The significance of platelet count in traumatic brain injury patients on antiplatelet therapy

Bellal Joseph, Viraj Pandit, David Meyer, Lynn Butvidas, Narong Kulvatunyou, Mazhar Khalil, Andrew Tang, Bardiya Zangbar, Terence O'Keeffe, Lynn Gries, Randall S. Friese, Peter Rhee

Research output: Contribution to journalArticle

15 Scopus citations


BACKGROUND: Platelet dysfunction has been attributed to progression of initial intracranial hemorrhage (ICH) on repeat head computed tomographic (RHCT) scans in patients on prehospital antiplatelet therapy. However, there is little emphasis on the effect of platelet count and progression of ICH in patients with traumatic brain injury. The aim of this study was to determine the platelet count cutoff for progression on RHCT and neurosurgical intervention in patients on antiplatelet therapy. METHODS: We performed a prospective cohort analysis of all traumatic brain injury patients with an ICH on prehospital antiplatelet therapy. Antiplatelet therapy was defined as aspirin, clopidogrel, or a combination of both. Admission platelet count was recorded and used for analysis. Receiver operating characteristic curves were plotted to identify the optimal platelet count for progression on RHCT scan and neurosurgical intervention in patients on antiplatelet therapy. RESULTS: A total of 264 patients were enrolled. Platelet count of 135,000/μL or less (area under the curve, 0.80) and platelet count of 95,000/μL or less (area under the curve, 0.92) were the optimal threshold points for progression on RHCT scan and neurosurgical intervention, respectively. Patients with platelet count of 135,000/μL or less were 12.4 times (95% confidence interval, 7.1-18.4) more likely to have progression on RHCT scan and patients with platelet count 95,000/μL or less were 31.5 times (95% confidence interval, 19.7-96.2) more likely to require neurosurgical intervention. CONCLUSION: A platelet count of less than 135,000/μL in patients on antiplatelet therapy is predictive of both radiographic and clinical worsening. This is a clinically relevant target intended to help tailor and improve management in patients on antiplatelet therapy. LEVEL OF EVIDENCE: Therapeutic study, level III.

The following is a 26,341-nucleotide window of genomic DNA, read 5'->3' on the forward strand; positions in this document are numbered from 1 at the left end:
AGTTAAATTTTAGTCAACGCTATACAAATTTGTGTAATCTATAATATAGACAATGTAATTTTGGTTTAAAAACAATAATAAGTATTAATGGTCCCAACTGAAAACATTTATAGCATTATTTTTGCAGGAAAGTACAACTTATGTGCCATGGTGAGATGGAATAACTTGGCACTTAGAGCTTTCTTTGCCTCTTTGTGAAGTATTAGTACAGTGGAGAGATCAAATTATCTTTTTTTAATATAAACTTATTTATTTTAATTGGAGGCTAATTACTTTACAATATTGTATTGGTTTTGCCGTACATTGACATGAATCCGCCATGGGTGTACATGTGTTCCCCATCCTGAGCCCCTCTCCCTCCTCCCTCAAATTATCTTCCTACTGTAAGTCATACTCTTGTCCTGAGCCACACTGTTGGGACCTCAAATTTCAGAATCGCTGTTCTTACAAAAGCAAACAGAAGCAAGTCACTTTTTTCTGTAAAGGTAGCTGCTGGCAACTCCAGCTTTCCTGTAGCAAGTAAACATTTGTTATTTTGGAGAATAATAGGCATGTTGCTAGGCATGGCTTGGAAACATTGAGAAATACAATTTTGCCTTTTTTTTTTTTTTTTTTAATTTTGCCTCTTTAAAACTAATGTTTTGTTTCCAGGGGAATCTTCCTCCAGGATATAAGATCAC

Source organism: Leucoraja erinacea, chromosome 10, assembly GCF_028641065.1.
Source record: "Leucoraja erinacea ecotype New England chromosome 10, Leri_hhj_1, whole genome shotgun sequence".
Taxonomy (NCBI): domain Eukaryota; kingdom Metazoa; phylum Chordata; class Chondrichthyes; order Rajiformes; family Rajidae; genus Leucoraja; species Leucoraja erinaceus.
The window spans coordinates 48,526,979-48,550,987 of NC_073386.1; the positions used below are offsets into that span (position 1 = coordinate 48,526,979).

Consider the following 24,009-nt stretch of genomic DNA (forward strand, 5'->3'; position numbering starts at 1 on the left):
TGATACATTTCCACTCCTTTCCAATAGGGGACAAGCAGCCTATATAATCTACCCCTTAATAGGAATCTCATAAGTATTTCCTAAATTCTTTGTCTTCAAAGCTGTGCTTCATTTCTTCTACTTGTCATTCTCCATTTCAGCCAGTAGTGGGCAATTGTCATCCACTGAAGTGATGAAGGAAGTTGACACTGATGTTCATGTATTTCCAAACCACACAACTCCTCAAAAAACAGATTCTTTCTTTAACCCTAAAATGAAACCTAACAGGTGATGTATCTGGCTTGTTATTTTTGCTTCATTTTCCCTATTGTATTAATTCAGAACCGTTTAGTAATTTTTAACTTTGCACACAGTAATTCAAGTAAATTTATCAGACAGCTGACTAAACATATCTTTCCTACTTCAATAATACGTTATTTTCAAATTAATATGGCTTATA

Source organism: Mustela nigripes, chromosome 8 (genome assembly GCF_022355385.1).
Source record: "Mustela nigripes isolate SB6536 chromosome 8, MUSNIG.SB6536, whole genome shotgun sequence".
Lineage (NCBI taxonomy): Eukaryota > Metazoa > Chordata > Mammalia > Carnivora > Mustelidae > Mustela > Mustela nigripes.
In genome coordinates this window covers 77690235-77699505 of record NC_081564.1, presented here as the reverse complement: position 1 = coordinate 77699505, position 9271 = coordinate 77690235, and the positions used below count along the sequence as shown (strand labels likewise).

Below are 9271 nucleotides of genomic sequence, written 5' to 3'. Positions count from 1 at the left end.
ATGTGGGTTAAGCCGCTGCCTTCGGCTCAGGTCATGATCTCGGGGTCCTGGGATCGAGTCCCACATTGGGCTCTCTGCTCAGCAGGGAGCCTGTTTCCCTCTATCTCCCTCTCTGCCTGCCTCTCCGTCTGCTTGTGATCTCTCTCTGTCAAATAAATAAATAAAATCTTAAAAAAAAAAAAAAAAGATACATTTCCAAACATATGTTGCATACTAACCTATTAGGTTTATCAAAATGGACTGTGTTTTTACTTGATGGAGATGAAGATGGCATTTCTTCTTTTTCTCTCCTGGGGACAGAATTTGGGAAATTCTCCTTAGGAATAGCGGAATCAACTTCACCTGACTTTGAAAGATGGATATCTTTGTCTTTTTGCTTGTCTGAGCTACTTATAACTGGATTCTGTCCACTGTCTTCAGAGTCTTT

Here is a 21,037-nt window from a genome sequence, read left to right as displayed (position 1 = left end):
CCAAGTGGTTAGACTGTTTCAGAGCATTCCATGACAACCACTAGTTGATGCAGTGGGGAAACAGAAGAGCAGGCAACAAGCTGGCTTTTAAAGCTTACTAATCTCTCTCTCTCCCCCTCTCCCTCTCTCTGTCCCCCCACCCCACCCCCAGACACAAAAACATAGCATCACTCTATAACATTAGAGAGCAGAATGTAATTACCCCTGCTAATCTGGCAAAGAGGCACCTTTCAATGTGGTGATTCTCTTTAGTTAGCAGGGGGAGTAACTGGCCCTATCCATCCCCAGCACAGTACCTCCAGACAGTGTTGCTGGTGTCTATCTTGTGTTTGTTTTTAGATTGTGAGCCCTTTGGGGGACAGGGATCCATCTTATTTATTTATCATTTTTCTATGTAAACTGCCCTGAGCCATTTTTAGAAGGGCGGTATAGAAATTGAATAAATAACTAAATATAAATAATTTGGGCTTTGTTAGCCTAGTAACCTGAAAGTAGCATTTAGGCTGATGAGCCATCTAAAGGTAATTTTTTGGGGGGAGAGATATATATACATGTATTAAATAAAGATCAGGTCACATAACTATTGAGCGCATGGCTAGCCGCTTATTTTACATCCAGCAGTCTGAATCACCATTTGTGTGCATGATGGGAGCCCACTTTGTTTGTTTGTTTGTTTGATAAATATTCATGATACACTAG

Original languageEnglish (US)
Pages (from-to)417-421
Number of pages5
JournalJournal of Trauma and Acute Care Surgery
Issue number3
StatePublished - Sep 2014



  • Antiplatelet therapy
  • neurosurgical intervention
  • platelet count
  • platelet transfusion
  • traumatic brain injury

ASJC Scopus subject areas

  • Surgery
  • Critical Care and Intensive Care Medicine

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